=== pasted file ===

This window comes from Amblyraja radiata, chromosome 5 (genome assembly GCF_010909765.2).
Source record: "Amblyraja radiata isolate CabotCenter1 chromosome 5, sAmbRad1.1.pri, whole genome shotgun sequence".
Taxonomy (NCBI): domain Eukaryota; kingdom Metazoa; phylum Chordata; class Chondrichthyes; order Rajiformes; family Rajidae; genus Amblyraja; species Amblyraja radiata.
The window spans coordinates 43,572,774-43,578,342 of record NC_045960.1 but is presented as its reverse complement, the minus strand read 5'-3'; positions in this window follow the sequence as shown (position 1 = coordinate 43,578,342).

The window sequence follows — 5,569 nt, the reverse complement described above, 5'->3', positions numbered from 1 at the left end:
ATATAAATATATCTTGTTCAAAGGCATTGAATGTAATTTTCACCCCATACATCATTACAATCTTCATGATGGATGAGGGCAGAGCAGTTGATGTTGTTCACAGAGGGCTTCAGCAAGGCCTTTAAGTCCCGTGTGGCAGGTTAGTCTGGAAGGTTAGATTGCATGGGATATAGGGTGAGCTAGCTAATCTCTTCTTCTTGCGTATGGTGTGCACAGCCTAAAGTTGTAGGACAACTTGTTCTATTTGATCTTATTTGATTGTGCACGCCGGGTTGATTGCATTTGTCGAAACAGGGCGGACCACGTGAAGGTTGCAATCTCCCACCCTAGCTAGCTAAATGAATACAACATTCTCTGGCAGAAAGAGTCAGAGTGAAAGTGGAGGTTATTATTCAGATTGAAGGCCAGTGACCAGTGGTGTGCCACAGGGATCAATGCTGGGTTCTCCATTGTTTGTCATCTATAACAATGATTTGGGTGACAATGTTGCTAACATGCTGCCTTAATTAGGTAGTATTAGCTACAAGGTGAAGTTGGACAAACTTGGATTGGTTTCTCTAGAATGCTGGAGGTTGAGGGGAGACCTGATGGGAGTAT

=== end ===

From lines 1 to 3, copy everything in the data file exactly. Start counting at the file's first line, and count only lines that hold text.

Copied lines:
This window comes from Amblyraja radiata, chromosome 5 (genome assembly GCF_010909765.2).
Source record: "Amblyraja radiata isolate CabotCenter1 chromosome 5, sAmbRad1.1.pri, whole genome shotgun sequence".
Taxonomy (NCBI): domain Eukaryota; kingdom Metazoa; phylum Chordata; class Chondrichthyes; order Rajiformes; family Rajidae; genus Amblyraja; species Amblyraja radiata.